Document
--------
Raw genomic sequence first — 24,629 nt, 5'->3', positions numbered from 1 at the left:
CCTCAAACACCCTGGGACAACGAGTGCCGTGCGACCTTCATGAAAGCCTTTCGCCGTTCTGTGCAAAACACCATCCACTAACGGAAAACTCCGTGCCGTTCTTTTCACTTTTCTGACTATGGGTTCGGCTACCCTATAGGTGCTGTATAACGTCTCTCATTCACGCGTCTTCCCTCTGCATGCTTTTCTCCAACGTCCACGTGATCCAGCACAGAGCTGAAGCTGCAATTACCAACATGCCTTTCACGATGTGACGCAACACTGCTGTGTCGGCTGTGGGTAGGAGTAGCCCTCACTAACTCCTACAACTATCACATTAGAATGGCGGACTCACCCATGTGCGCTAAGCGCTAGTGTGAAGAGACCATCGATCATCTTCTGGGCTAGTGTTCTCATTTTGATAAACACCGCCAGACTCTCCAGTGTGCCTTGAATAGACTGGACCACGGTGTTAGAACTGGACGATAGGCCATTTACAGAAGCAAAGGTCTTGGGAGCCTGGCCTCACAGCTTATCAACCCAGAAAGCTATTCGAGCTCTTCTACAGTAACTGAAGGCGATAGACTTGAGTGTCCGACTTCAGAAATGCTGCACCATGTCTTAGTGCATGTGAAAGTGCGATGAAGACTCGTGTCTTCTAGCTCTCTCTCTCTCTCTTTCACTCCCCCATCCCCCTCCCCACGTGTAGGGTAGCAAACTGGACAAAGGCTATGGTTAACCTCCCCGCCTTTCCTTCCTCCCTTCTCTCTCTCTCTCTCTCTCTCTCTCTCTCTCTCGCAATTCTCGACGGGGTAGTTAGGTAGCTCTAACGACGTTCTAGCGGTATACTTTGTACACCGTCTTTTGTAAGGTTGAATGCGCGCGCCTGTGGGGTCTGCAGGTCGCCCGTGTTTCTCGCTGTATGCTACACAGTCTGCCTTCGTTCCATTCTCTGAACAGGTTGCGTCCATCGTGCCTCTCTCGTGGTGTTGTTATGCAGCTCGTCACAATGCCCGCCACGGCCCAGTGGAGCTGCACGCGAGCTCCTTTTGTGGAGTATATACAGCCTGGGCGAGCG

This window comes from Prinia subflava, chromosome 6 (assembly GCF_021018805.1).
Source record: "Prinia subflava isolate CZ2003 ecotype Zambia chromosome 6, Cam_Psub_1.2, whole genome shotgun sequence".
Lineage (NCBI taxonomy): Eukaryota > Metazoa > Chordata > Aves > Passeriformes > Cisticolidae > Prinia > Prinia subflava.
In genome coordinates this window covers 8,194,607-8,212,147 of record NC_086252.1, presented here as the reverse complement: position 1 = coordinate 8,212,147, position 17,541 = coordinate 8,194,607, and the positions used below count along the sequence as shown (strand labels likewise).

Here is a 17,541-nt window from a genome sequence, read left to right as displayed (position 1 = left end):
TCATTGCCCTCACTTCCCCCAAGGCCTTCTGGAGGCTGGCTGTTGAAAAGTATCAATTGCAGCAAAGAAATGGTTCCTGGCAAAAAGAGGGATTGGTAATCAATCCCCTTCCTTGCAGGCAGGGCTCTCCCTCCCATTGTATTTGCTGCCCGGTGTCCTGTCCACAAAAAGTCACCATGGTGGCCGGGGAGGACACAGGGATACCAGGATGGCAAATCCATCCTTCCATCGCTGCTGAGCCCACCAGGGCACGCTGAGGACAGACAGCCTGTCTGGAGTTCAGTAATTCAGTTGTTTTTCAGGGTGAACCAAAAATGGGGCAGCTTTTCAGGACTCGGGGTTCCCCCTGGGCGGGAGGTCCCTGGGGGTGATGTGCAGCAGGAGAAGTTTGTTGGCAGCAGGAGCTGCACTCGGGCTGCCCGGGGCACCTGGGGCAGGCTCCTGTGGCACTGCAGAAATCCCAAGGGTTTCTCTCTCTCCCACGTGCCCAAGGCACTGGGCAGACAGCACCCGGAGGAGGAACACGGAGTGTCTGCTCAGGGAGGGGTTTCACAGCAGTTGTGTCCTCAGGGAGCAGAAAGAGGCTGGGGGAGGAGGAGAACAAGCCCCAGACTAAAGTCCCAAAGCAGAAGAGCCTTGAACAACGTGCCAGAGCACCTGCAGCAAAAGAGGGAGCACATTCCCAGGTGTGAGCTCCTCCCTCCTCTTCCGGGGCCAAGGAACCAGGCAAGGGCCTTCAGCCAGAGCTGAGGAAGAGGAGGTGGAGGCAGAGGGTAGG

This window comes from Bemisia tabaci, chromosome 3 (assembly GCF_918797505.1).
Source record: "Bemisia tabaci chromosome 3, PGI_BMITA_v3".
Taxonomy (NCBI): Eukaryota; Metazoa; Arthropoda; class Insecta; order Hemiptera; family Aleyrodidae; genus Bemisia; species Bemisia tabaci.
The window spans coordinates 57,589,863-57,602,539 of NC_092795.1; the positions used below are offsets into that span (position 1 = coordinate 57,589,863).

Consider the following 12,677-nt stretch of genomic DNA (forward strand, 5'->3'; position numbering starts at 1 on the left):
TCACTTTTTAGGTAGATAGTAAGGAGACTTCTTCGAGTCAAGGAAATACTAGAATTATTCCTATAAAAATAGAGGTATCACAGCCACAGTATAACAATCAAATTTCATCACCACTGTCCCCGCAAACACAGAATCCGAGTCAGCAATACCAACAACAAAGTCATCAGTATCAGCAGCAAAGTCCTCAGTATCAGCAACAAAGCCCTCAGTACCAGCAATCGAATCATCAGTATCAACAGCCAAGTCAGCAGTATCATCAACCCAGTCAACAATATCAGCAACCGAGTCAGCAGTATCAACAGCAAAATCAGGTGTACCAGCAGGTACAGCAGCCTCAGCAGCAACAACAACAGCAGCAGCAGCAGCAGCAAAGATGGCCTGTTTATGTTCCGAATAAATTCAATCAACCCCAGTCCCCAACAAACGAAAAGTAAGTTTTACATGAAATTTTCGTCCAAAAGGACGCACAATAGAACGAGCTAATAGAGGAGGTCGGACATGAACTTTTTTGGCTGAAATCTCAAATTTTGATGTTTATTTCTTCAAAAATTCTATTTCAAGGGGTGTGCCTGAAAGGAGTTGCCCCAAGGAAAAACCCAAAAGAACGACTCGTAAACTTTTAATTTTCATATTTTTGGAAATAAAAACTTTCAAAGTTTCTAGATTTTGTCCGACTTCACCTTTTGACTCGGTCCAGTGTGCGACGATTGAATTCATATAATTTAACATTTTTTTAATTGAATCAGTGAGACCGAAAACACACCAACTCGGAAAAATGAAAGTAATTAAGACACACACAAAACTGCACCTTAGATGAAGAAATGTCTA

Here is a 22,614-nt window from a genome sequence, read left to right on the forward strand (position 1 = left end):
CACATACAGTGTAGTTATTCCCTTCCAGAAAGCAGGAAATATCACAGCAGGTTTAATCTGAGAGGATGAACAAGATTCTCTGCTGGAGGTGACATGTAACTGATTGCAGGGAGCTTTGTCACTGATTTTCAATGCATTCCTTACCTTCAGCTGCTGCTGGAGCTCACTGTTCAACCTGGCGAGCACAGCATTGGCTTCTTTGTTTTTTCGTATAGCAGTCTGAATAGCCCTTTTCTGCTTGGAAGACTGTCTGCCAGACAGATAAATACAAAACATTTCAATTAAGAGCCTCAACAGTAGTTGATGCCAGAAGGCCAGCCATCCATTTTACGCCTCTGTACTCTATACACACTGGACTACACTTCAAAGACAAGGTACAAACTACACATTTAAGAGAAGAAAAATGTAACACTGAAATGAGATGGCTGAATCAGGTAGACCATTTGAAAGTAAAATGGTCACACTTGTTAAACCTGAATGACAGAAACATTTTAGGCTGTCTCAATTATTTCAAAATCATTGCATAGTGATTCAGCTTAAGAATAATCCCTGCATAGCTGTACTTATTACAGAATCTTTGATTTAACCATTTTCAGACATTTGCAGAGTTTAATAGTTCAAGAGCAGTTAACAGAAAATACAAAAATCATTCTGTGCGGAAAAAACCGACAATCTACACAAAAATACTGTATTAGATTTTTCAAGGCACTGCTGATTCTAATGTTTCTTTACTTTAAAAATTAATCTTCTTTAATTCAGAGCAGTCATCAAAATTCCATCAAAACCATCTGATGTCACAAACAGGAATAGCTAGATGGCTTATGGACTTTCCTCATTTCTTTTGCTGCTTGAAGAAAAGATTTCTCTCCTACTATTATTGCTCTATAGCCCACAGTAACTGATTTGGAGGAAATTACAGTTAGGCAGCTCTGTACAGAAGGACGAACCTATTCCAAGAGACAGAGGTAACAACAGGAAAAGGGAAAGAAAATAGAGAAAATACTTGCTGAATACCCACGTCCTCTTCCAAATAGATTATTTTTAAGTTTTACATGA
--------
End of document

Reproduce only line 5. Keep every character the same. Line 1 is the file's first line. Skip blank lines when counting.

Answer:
Lineage (NCBI taxonomy): Eukaryota > Metazoa > Chordata > Aves > Passeriformes > Cisticolidae > Prinia > Prinia subflava.